Melania Trump reportedly used her personal email for government business
WASHINGTON (NYTIMES) – Melania Trump used a personal email account and encrypted messaging apps like Signal to conduct government business, a former friend and associate of the first lady told The Washington Post.
Stephanie Winston Wolkoff, who served as Melania Trump’s senior adviser and had previously been a close friend, told the newspaper in an interview that the two women did not use official White House email accounts when they communicated frequently about official topics.
Wolkoff recently published Melania And Me: The Rise And Fall Of My Friendship With The First Lady, but the allegation about Melania Trump’s use of personal email accounts is not included in the book.
The use of personal email accounts was at the heart of President Donald Trump’s most vicious attacks on Hillary Clinton during the 2016 presidential campaign.
He repeatedly accused her of having deleted 33,000 emails from a personal server while she was secretary of state.
Clinton said the emails were personal in nature, and an FBI investigation found no evidence that they were deleted deliberately.
As first lady, Melania Trump is not a government employee and is not automatically covered by the same laws that would govern communications by a Cabinet secretary or other administration officials, according to ethics experts.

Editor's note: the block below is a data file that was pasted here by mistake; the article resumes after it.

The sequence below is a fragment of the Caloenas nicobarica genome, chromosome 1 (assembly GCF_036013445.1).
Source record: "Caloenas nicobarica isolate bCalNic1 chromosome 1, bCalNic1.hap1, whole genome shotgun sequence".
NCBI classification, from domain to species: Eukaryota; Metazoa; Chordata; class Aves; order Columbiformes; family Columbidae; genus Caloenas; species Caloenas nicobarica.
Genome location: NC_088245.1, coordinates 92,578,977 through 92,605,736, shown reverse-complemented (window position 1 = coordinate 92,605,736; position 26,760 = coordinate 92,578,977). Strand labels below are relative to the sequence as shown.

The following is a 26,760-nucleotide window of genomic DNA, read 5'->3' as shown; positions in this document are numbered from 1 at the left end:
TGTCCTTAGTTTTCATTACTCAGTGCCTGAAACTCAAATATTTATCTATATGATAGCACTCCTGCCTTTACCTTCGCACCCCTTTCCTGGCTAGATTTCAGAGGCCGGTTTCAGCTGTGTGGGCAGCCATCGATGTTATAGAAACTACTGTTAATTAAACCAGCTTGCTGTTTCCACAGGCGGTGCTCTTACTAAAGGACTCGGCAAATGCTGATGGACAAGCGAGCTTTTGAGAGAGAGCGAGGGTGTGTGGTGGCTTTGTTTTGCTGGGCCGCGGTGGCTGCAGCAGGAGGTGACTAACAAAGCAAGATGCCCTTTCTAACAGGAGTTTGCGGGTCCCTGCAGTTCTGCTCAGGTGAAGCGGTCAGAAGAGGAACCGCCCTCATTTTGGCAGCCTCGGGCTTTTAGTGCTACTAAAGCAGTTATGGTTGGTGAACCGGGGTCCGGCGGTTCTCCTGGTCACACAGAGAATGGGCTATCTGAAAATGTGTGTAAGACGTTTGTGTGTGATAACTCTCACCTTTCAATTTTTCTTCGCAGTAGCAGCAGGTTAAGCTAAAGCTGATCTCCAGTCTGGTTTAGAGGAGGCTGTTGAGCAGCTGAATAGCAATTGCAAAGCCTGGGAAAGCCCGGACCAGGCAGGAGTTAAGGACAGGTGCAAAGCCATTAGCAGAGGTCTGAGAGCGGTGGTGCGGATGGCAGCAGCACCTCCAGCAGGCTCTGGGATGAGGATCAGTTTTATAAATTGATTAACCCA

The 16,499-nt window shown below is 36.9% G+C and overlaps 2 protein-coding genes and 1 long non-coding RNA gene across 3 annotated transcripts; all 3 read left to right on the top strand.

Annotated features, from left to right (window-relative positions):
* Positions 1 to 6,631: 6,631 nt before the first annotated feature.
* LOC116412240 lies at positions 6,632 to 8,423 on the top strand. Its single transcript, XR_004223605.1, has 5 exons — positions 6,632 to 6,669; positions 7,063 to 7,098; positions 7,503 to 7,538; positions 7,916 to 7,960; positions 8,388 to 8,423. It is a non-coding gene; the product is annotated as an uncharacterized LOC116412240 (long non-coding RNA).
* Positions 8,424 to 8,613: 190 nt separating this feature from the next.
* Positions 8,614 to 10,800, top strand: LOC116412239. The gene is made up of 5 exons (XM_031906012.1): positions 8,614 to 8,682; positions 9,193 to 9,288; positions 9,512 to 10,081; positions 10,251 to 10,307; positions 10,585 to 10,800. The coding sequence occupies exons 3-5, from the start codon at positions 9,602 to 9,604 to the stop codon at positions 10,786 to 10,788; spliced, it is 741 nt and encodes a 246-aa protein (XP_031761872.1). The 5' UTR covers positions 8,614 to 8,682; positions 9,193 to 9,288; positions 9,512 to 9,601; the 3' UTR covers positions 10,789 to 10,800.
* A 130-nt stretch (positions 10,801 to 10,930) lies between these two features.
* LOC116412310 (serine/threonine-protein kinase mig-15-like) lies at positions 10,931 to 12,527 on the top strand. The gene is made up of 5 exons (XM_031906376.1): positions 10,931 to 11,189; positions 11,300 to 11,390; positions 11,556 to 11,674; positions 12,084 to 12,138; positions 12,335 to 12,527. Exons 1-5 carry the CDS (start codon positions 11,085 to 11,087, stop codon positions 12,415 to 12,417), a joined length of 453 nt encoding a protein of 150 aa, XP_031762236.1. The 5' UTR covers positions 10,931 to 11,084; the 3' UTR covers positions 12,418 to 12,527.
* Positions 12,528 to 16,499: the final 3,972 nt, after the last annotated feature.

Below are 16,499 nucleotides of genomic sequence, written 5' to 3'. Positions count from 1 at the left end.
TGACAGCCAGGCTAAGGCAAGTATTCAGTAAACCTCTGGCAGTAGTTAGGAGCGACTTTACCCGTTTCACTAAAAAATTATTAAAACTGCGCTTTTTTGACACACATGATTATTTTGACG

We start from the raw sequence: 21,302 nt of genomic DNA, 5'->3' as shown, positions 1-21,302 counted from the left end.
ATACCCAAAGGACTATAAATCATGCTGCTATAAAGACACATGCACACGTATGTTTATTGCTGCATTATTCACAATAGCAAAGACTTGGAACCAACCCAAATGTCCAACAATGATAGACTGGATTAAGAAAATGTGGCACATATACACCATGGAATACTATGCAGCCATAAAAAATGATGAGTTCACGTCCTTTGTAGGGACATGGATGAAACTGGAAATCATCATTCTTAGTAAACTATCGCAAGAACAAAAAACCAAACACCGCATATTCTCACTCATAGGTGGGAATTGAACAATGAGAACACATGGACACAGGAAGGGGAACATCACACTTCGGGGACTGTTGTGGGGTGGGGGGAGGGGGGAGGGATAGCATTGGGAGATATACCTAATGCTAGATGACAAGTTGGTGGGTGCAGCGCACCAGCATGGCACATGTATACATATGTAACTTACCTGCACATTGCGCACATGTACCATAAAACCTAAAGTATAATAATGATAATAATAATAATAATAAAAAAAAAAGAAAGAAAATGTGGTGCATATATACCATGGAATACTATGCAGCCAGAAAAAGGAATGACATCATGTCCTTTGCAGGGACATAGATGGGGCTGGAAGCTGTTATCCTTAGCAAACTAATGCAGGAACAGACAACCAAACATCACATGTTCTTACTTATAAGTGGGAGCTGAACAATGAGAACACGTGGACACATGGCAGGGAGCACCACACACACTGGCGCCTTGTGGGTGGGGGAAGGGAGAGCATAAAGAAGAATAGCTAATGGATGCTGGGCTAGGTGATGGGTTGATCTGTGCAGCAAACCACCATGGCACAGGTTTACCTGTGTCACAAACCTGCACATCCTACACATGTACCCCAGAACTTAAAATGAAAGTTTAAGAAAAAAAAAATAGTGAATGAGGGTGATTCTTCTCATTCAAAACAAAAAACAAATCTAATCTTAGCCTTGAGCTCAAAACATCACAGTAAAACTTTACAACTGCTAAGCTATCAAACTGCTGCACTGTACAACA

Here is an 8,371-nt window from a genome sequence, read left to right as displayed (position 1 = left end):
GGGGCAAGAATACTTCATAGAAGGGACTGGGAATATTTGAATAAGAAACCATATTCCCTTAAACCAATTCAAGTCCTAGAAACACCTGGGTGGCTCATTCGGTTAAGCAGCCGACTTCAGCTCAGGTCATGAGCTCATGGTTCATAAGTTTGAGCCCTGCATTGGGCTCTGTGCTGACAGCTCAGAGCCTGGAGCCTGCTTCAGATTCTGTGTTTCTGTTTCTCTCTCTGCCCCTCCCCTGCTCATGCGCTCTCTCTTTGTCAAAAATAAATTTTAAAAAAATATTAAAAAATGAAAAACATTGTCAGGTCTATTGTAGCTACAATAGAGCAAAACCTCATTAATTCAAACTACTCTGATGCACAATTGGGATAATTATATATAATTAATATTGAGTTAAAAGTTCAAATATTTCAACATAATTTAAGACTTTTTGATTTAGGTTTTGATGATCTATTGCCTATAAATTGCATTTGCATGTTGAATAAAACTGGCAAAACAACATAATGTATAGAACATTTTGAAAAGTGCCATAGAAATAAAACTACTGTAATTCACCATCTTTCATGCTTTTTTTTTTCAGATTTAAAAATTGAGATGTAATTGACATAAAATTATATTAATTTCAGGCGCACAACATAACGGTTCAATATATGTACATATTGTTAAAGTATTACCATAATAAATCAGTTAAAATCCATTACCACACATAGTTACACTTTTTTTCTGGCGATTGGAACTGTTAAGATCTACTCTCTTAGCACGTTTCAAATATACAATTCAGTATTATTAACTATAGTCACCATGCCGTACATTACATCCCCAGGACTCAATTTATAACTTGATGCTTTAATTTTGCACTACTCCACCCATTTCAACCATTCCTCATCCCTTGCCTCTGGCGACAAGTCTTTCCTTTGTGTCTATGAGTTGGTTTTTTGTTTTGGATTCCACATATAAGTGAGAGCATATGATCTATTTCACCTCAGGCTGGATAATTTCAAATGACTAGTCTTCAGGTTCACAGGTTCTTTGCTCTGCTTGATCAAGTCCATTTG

But her discussion of government business and information on unofficial accounts could still be violating some laws.
“It raises some legal questions that need to be looked at about whether any of the emails would trigger a provision of the Presidential Records Act,” which requires that communications be permanently preserved and archived, said Jordan Libowitz, a spokesman for Citizens for Responsibility and Ethics in Washington, a liberal watchdog group.
There have been earlier reports about the first lady’s use of messaging apps.
In 2018, The New York Times reported that she used “email, text, phone calls and Signal to keep in touch with her contacts.”
Libowitz said the use of personal accounts by the first lady also fit a broader pattern in which members of the Trump administration had sought to avoid transparency by using personal email accounts and messaging apps.
“There’s this pattern of avoiding record-keeping, so it’s harder to give the benefit of the doubt here,” he said.
White House officials and Wolkoff did not respond to requests for comment.
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